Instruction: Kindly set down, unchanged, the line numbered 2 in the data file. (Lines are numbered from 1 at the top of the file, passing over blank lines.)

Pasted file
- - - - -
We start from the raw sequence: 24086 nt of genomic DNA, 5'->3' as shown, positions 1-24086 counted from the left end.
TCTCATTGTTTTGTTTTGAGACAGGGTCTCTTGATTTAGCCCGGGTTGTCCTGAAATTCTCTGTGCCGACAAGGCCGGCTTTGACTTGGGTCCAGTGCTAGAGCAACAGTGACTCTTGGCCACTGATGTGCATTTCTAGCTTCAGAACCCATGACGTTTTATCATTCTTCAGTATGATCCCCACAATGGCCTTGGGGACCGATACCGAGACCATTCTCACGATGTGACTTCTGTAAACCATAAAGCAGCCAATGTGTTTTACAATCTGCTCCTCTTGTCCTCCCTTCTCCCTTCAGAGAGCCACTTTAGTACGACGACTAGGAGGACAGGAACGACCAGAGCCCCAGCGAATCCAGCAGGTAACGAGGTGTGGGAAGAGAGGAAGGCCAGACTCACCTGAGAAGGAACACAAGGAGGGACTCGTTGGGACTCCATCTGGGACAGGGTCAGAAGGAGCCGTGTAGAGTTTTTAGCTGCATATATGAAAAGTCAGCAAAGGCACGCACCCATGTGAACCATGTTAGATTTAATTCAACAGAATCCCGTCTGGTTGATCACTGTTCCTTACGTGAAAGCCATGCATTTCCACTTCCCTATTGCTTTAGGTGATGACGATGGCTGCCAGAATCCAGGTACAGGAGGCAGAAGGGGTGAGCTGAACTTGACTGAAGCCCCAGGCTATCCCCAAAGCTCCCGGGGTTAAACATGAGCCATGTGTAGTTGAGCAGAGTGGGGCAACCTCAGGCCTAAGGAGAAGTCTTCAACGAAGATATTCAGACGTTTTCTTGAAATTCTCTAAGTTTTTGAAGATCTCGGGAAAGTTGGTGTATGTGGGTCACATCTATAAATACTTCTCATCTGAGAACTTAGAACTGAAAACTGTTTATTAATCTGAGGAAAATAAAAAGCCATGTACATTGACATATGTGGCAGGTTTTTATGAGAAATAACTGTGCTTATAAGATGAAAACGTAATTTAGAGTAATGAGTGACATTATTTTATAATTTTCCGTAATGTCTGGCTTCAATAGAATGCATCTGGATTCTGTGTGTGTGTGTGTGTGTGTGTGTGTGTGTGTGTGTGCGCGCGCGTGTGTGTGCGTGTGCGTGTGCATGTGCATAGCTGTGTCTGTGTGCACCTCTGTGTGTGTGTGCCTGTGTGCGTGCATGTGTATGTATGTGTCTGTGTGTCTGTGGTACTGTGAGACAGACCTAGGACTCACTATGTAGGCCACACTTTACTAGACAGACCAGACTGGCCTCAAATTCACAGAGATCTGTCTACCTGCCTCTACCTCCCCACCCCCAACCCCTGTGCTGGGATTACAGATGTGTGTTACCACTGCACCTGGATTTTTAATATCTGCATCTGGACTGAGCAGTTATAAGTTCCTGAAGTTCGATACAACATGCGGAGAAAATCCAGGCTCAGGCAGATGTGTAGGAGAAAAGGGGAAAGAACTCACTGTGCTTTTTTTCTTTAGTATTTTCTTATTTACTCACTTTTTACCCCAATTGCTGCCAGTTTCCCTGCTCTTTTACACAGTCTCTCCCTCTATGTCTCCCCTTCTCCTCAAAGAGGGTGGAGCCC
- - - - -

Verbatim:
TCTCATTGTTTTGTTTTGAGACAGGGTCTCTTGATTTAGCCCGGGTTGTCCTGAAATTCTCTGTGCCGACAAGGCCGGCTTTGACTTGGGTCCAGTGCTAGAGCAACAGTGACTCTTGGCCACTGATGTGCATTTCTAGCTTCAGAACCCATGACGTTTTATCATTCTTCAGTATGATCCCCACAATGGCCTTGGGGACCGATACCGAGACCATTCTCACGATGTGACTTCTGTAAACCATAAAGCAGCCAATGTGTTTTACAATCTGCTCCTCTTGTCCTCCCTTCTCCCTTCAGAGAGCCACTTTAGTACGACGACTAGGAGGACAGGAACGACCAGAGCCCCAGCGAATCCAGCAGGTAACGAGGTGTGGGAAGAGAGGAAGGCCAGACTCACCTGAGAAGGAACACAAGGAGGGACTCGTTGGGACTCCATCTGGGACAGGGTCAGAAGGAGCCGTGTAGAGTTTTTAGCTGCATATATGAAAAGTCAGCAAAGGCACGCACCCATGTGAACCATGTTAGATTTAATTCAACAGAATCCCGTCTGGTTGATCACTGTTCCTTACGTGAAAGCCATGCATTTCCACTTCCCTATTGCTTTAGGTGATGACGATGGCTGCCAGAATCCAGGTACAGGAGGCAGAAGGGGTGAGCTGAACTTGACTGAAGCCCCAGGCTATCCCCAAAGCTCCCGGGGTTAAACATGAGCCATGTGTAGTTGAGCAGAGTGGGGCAACCTCAGGCCTAAGGAGAAGTCTTCAACGAAGATATTCAGACGTTTTCTTGAAATTCTCTAAGTTTTTGAAGATCTCGGGAAAGTTGGTGTATGTGGGTCACATCTATAAATACTTCTCATCTGAGAACTTAGAACTGAAAACTGTTTATTAATCTGAGGAAAATAAAAAGCCATGTACATTGACATATGTGGCAGGTTTTTATGAGAAATAACTGTGCTTATAAGATGAAAACGTAATTTAGAGTAATGAGTGACATTATTTTATAATTTTCCGTAATGTCTGGCTTCAATAGAATGCATCTGGATTCTGTGTGTGTGTGTGTGTGTGTGTGTGTGTGTGTGTGTGCGCGCGCGTGTGTGTGCGTGTGCGTGTGCATGTGCATAGCTGTGTCTGTGTGCACCTCTGTGTGTGTGTGCCTGTGTGCGTGCATGTGTATGTATGTGTCTGTGTGTCTGTGGTACTGTGAGACAGACCTAGGACTCACTATGTAGGCCACACTTTACTAGACAGACCAGACTGGCCTCAAATTCACAGAGATCTGTCTACCTGCCTCTACCTCCCCACCCCCAACCCCTGTGCTGGGATTACAGATGTGTGTTACCACTGCACCTGGATTTTTAATATCTGCATCTGGACTGAGCAGTTATAAGTTCCTGAAGTTCGATACAACATGCGGAGAAAATCCAGGCTCAGGCAGATGTGTAGGAGAAAAGGGGAAAGAACTCACTGTGCTTTTTTTCTTTAGTATTTTCTTATTTACTCACTTTTTACCCCAATTGCTGCCAGTTTCCCTGCTCTTTTACACAGTCTCTCCCTCTATGTCTCCCCTTCTCCTCAAAGAGGGTGGAGCCC